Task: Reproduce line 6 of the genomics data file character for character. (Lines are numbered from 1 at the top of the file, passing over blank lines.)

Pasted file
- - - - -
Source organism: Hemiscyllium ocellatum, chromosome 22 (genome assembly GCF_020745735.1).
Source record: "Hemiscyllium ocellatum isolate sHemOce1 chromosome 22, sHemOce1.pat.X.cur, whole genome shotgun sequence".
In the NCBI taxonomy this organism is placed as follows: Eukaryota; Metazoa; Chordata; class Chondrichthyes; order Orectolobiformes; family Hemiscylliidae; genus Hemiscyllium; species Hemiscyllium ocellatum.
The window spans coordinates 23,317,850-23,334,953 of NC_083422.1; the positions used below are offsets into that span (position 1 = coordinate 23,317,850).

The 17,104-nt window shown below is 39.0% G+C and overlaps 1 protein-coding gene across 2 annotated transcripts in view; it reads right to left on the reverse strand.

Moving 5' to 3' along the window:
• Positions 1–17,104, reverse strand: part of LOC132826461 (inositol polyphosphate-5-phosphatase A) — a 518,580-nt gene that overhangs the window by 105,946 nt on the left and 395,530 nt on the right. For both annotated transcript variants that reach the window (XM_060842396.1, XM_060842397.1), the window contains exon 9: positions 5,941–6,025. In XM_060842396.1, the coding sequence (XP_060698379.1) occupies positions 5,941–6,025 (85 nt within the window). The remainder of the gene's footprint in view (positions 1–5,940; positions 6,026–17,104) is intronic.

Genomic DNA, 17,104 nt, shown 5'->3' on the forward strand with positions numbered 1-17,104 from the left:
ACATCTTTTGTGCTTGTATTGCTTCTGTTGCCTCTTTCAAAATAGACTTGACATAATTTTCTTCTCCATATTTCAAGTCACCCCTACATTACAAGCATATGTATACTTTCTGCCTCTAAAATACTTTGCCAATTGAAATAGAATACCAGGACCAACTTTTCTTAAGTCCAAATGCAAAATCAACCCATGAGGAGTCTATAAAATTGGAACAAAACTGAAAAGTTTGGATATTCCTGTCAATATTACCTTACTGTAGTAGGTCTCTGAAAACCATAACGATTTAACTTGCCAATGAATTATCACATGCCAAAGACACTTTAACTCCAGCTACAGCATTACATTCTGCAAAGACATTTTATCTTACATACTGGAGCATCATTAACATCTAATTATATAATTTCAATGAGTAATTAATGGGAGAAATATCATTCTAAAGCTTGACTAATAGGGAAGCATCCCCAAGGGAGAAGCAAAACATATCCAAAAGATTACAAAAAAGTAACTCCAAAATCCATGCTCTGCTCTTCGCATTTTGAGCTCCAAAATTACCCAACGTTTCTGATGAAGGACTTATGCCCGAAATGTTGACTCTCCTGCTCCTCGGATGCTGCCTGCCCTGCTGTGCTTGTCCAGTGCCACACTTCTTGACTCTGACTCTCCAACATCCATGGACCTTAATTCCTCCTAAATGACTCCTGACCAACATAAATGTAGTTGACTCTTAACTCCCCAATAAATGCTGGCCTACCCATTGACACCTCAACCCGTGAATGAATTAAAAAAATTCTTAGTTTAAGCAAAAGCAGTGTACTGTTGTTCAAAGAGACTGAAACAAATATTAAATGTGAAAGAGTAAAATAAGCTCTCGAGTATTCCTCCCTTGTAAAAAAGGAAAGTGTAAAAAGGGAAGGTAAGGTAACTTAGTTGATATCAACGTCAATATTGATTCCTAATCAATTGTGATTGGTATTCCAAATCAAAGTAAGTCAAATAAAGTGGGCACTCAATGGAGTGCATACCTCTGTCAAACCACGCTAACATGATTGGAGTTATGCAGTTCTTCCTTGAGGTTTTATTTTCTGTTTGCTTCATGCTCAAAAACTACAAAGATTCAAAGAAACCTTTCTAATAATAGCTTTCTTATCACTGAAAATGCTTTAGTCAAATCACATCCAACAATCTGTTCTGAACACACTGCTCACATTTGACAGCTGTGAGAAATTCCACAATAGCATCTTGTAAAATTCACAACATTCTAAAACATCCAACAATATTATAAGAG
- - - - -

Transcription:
Moving 5' to 3' along the window: